I know my readership includes many fans of pro football. After reading this post, I invite you to tell me why you support this sport.
Whether or not you’re a fan, you’ve by now likely heard of the flap concerning Larry Johnson, a successful Kansas City Chiefs running back. After yet another crushing loss last weekend, Johnson “tweeted” his disrespect for the team’s coach. His nasty provocation drew responses from some outraged “followers,” who couldn’t help pointing out Johnson’s history of violent run-ins with the law (including domestic violence, throwing a drink at a woman in a nightclub, and pushing another woman’s head).
Johnson decided, in that way that Twitter seems to have been created to foster, to kill the messenger. According to outsports (much of the rest of the blogosphere has maddening in its reserve), Johnson responded as follows:
“[T]hink bout a clever diss then that wit ur fag pic. Christopher street boy. Is what us east coast cats call u.”
Actually, this troubles me less than the rest of the story. I don’t expect civility (or…anything) from Twitter exchanges, and one might charitably laugh this off as part of a nasty, fleeting exchange. But then Johnson closed his tweet with this epigram:
“Make me regret it. Lmao (“Laugh my ass off”). U don’t stop my checks. Lmao. So ‘tweet’ away.”
U don’t stop my checks. That’s really it, isn’t it? Translation: “I make the big money, and I’m the sh*t,1 so I’m above your criticism (and the law itself.)” And of course the NFL enables this sort of thing: not so much by its reaction to the event (Johnson received a two-week suspension, which will only result in one missed game because of a “bye” week), but by its ceaseless glorification of these men who, for several hours each Sunday, collide with each other with force sufficient to…I’m coming to that.
Why wouldn’t Johnson, along with every other major football star, feel himself entitled to do whatever he wants, including this follow-up with the press the very next day: “Get your faggot asses out of here.”
Of course, the obligatory acts of contrition followed, but it was really no apology. It began: “I did not intend to offend anyone…” Are there responsibility-acceptance programs alongside those in anger-management? (Inexplicably, GLAAD applauded the statement.)
But it’s the NFL that has the last laugh, not the unrepentant players. For all pro football players strike a Faustian bargain: A few years of glory and almost limitless license, in exchange for a shorter life — and a cognitively and physically crippled one, at that. In this New Yorker article, Malcolm Gladwell raises this provocative question: How different are pro football and dogfighting, really? Is Michael Vick’s conduct (which ranks high on the reprehensibility scale, to be sure) any worse than what the NFL, and indirectly, millions upon millions of fans enable each week? Let’s end with this somewhat lengthy excerpt from the article, where Gladwell considers the case of now-retired offensive lineman Kyle Turley. Then let’s hear from the defenders of football:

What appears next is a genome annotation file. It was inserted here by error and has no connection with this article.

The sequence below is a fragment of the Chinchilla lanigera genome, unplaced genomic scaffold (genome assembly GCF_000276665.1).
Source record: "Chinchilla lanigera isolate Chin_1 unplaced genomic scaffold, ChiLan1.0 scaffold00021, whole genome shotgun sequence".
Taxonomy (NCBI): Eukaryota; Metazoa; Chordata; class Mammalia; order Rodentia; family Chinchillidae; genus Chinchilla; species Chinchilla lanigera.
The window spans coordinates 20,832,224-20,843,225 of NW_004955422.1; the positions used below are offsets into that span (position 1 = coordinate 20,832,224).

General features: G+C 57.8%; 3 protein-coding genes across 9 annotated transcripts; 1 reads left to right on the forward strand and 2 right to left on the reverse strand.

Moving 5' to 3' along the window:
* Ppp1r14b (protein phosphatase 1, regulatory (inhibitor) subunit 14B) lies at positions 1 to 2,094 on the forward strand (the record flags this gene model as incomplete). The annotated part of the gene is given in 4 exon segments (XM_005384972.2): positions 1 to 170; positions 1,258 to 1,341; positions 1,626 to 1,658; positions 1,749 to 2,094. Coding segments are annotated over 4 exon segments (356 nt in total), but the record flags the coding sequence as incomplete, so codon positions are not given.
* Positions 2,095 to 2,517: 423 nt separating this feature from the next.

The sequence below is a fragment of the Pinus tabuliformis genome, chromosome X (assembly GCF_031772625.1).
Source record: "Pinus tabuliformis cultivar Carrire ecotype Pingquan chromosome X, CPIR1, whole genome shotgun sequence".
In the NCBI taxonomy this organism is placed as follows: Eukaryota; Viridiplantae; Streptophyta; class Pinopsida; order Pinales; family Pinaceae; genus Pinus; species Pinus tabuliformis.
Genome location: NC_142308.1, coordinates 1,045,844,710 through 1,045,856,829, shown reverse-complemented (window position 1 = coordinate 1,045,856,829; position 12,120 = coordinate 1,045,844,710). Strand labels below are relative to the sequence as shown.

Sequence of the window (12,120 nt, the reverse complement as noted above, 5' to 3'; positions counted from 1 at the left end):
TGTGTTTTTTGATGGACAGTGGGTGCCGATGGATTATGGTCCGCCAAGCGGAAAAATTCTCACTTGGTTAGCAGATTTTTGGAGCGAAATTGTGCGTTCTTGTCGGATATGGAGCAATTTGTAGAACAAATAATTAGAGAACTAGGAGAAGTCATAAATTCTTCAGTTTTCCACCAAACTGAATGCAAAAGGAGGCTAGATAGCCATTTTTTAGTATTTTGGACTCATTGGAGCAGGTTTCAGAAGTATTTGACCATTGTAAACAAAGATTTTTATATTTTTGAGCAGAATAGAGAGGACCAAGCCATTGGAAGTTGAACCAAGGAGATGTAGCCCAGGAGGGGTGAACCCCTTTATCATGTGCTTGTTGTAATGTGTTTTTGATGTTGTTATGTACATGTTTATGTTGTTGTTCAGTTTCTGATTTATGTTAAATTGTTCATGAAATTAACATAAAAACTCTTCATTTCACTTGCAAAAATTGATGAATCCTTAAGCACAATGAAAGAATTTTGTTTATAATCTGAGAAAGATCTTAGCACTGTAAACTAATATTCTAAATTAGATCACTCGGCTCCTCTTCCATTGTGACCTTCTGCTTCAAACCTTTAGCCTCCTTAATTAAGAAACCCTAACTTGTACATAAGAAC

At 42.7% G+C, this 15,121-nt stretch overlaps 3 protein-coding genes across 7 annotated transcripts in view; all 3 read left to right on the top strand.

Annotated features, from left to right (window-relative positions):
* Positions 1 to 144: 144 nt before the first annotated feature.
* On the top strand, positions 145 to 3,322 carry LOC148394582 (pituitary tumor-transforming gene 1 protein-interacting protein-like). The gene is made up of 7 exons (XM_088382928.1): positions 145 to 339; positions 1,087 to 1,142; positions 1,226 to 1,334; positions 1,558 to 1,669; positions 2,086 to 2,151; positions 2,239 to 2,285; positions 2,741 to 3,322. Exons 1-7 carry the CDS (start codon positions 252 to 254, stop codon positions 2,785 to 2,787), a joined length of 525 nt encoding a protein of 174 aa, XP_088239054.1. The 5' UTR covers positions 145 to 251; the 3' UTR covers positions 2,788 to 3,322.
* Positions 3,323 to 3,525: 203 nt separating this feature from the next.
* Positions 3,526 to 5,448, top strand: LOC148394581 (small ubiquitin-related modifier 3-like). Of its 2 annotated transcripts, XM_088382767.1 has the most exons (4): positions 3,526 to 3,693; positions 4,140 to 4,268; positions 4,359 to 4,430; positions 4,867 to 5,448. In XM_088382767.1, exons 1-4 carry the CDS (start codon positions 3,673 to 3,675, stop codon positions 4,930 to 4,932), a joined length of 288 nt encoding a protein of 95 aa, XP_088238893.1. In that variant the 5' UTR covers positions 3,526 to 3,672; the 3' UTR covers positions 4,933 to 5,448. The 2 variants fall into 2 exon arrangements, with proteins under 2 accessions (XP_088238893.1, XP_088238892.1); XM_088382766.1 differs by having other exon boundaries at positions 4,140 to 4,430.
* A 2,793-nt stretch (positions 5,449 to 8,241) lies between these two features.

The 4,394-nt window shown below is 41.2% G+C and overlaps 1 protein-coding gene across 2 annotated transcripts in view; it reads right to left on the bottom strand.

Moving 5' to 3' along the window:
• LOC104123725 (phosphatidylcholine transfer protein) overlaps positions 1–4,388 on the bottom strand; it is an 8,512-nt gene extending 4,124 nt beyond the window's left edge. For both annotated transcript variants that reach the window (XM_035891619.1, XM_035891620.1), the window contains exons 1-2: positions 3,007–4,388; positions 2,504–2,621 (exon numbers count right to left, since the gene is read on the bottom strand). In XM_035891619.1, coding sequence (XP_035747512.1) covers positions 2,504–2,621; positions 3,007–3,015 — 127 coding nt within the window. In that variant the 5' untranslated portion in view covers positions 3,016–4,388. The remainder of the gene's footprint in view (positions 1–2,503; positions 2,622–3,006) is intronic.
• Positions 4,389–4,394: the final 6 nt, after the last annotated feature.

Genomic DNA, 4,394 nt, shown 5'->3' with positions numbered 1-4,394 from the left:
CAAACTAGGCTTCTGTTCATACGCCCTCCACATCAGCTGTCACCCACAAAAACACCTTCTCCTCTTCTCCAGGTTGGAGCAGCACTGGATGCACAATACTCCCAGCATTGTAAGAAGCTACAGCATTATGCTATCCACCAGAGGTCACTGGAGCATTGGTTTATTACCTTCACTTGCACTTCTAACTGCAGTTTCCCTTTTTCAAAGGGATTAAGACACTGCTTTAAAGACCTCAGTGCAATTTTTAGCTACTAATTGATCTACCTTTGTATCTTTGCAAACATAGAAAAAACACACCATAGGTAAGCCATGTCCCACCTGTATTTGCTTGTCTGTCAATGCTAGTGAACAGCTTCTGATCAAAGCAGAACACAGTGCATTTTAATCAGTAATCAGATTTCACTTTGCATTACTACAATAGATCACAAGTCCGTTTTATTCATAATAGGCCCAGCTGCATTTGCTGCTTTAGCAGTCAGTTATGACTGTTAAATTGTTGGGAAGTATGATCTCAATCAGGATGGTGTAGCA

He knew all the stories about former football players. Mike Webster, the longtime Pittsburgh Steeler and one of the greatest players in N.F.L. history, ended his life a recluse, sleeping on the floor of the Pittsburgh Amtrak station. Another former Pittsburgh Steeler, Terry Long, drifted into chaos and killed himself four years ago by drinking antifreeze. Andre Waters, a former defensive back for the Philadelphia Eagles, sank into depression and pleaded with his girlfriend—“I need help, somebody help me”—before shooting himself in the head. There were men with aching knees and backs and hands, from all those years of playing football. But their real problem was with their heads, the one part of their body that got hit over and over again.
“Lately, I’ve tried to break it down,” Turley said. “I remember, every season, multiple occasions where I’d hit someone so hard that my eyes went cross-eyed, and they wouldn’t come uncrossed for a full series of plays. You are just out there, trying to hit the guy in the middle, because there are three of them. You don’t remember much. There are the cases where you hit a guy and you’d get into a collision where everything goes off. You’re dazed. And there are the others where you are involved in a big, long drive. You start on your own five-yard line, and drive all the way down the field—fifteen, eighteen plays in a row sometimes. Every play: collision, collision, collision. By the time you get to the other end of the field, you’re seeing spots. You feel like you are going to black out. Literally, these white explosions—boom, boom, boom—lights getting dimmer and brighter, dimmer and brighter.”
“Then, there was the time when I got knocked unconscious. That was in St. Louis, in 2003. My wife said that I was out a minute or two on the field. But I was gone for about four hours after that….”
“They cleared me for practice that Thursday. I probably shouldn’t have. I don’t know what damage I did from that, because my head was really hurting. But when you’re coming off an injury you’re frustrated. I wanted to play the next game. I was just so mad that this happened to me that I’m overdoing it….That’s football. You’re told either that you’re hurt or that you’re injured. There is no middle ground. If you are hurt, you can play. If you are injured, you can’t, and the line is whether you can walk and if you can put on a helmet and pads.”
- Johnson apparently is closing in on a Chiefs’ career rushing record, although that’s not much better than closing in a Washington Nationals record in baseball. ↩